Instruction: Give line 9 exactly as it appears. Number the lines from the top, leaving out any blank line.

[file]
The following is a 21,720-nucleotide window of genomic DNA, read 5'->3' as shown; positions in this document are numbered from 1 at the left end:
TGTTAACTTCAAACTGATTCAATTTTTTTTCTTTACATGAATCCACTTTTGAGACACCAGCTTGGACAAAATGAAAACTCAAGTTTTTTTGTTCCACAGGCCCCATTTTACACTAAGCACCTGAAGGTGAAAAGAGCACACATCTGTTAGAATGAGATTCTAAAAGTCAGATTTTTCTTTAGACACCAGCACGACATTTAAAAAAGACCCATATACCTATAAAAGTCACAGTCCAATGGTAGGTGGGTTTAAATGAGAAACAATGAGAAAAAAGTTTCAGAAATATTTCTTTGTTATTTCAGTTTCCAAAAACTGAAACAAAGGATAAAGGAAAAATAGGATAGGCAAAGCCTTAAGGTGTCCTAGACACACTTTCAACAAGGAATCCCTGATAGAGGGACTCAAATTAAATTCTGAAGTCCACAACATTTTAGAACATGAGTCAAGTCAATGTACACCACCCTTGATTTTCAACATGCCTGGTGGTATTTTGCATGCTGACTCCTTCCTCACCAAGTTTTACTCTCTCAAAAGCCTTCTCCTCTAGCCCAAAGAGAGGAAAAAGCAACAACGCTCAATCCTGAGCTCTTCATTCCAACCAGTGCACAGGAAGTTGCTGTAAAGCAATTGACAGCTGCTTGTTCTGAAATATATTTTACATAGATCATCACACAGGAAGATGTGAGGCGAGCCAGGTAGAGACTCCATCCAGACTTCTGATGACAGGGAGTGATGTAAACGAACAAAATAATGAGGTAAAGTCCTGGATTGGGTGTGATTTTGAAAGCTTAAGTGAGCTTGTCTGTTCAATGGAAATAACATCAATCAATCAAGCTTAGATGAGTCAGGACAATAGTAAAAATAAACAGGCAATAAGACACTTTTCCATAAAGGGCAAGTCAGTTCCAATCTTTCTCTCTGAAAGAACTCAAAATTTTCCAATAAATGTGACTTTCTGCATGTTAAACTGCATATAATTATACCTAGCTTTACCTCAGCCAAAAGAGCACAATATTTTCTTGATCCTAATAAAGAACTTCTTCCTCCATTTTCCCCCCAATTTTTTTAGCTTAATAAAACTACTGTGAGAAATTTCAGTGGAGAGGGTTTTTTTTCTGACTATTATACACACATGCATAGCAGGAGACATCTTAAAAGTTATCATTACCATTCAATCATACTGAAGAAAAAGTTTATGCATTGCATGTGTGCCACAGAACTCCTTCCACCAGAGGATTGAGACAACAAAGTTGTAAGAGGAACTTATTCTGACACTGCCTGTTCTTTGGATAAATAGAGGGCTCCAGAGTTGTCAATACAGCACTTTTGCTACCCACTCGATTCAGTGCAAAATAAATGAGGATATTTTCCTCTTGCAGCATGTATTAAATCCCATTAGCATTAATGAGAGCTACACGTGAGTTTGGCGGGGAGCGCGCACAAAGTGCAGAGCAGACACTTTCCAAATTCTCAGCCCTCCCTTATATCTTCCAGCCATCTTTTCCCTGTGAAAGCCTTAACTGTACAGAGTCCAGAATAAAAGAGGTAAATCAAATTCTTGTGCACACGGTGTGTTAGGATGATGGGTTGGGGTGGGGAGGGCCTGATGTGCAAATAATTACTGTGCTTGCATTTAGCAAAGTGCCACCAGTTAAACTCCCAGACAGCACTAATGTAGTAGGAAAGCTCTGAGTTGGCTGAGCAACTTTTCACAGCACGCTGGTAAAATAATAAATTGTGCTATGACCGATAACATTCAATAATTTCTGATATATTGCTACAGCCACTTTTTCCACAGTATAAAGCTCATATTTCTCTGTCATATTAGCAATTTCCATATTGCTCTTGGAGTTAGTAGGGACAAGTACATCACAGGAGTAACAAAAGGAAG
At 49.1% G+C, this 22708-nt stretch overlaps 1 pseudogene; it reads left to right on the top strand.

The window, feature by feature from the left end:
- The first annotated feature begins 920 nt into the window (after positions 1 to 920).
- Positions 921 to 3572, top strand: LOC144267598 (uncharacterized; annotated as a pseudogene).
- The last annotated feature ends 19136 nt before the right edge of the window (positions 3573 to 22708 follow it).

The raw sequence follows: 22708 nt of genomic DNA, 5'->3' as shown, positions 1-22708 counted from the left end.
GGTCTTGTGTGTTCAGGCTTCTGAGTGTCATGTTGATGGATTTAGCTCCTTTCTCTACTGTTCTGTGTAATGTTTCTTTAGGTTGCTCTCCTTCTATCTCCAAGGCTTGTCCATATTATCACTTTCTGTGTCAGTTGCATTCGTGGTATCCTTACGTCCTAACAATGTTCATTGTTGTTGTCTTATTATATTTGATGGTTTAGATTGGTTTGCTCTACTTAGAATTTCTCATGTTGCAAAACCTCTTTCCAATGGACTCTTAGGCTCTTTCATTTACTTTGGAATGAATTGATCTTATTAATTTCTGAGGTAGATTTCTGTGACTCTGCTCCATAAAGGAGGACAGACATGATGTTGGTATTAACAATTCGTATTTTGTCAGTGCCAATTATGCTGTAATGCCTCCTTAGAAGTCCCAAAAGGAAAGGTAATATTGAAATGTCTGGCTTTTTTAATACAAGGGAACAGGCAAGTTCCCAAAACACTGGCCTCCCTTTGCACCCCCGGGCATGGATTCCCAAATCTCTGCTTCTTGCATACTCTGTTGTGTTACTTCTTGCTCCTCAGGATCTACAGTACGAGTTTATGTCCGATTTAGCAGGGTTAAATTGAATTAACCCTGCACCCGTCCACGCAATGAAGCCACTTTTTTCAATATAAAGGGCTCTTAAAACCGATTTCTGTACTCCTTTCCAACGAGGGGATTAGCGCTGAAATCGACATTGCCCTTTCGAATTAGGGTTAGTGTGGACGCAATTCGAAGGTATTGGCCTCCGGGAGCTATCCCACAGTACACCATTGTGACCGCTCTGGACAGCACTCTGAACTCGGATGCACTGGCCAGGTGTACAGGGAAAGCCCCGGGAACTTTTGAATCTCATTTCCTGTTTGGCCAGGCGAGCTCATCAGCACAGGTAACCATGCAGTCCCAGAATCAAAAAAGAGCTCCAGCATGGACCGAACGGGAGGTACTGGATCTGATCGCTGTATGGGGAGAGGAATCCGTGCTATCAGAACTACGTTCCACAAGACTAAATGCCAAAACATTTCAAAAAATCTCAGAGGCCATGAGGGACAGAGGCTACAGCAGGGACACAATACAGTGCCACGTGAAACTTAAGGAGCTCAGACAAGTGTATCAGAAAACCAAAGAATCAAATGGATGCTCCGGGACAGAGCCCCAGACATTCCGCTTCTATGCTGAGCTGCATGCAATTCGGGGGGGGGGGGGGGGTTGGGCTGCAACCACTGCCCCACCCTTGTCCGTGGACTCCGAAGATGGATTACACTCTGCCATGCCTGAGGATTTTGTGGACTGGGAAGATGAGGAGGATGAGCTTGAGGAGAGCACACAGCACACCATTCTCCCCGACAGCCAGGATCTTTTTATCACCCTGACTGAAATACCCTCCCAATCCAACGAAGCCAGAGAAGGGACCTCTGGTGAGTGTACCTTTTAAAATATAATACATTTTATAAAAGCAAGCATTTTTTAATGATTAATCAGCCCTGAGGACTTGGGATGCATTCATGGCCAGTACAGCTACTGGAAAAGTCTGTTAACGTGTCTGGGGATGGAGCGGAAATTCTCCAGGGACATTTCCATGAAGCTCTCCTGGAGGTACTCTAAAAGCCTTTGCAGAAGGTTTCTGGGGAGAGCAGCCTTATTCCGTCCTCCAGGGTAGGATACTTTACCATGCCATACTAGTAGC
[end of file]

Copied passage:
GGTCTTGTGTGTTCAGGCTTCTGAGTGTCATGTTGATGGATTTAGCTCCTTTCTCTACTGTTCTGTGTAATGTTTCTTTAGGTTGCTCTCCTTCTATCTCCAAGGCTTGTCCATATTATCACTTTCTGTGTCAGTTGCATTCGTGGTATCCTTACGTCCTAACAATGTTCATTGTTGTTGTCTTATTATATTTGATGGTTTAGATTGGTTTGCTCTACTTAGAATTTCTCATGTTGCAAAACCTCTTTCCAATGGACTCTTAGGCTCTTTCATTTACTTTGGAATGAATTGATCTTATTAATTTCTGAGGTAGATTTCTGTGACTCTGCTCCATAAAGGAGGACAGACATGATGTTGGTATTAACAATTCGTATTTTGTCAGTGCCAATTATGCTGTAATGCCTCCTTAGAAGTCCCAAAAGGAAAGGTAATATTGAAATGTCTGGCTTTTTTAATACAAGGGAACAGGCAAGTTCCCAAAACACTGGCCTCCCTTTGCACCCCCGGGCATGGATTCCCAAATCTCTGCTTCTTGCATACTCTGTTGTGTTACTTCTTGCTCCTCAGGATCTACAGTACGAGTTTATGTCCGATTTAGCAGGGTTAAATTGAATTAACCCTGCACCCGTCCACGCAATGAAGCCACTTTTTTCAATATAAAGGGCTCTTAAAACCGATTTCTGTACTCCTTTCCAACGAGGGGATTAGCGCTGAAATCGACATTGCCCTTTCGAATTAGGGTTAGTGTGGACGCAATTCGAAGGTATTGGCCTCCGGGAGCTATCCCACAGTACACCATTGTGACCGCTCTGGACAGCACTCTGAACTCGGATGCACTGGCCAGGTGTACAGGGAAAGCCCCGGGAACTTTTGAATCTCATTTCCTGTTTGGCCAGGCGAGCTCATCAGCACAGGTAACCATGCAGTCCCAGAATCAAAAAAGAGCTCCAGCATGGACCGAACGGGAGGTACTGGATCTGATCGCTGTATGGGGAGAGGAATCCGTGCTATCAGAACTACGTTCCACAAGACTAAATGCCAAAACATTTCAAAAAATCTCAGAGGCCATGAGGGACAGAGGCTACAGCAGGGACACAATACAGTGCCACGTGAAACTTAAGGAGCTCAGACAAGTGTATCAGAAAACCAAAGAATCAAATGGATGCTCCGGGACAGAGCCCCAGACATTCCGCTTCTATGCTGAGCTGCATGCAATTCGGGGGGGGGGGGGGGGTTGGGCTGCAACCACTGCCCCACCCTTGTCCGTGGACTCCGAAGATGGATTACACTCTGCCATGCCTGAGGATTTTGTGGACTGGGAAGATGAGGAGGATGAGCTTGAGGAGAGCACACAGCACACCATTCTCCCCGACAGCCAGGATCTTTTTATCACCCTGACTGAAATACCCTCCCAATCCAACGAAGCCAGAGAAGGGACCTCTGGTGAGTGTACCTTTTAAAATATAATACATTTTATAAAAGCAAGCATTTTTTAATGATTAATCAGCCCTGAGGACTTGGGATGCATTCATGGCCAGTACAGCTACTGGAAAAGTCTGTTAACGTGTCTGGGGATGGAGCGGAAATTCTCCAGGGACATTTCCATGAAGCTCTCCTGGAGGTACTCTAAAAGCCTTTGCAGAAGGTTTCTGGGGAGAGCAGCCTTATTCCGTCCTCCAGGGTAGGATACTTTACCATGCCATACTAGTAGC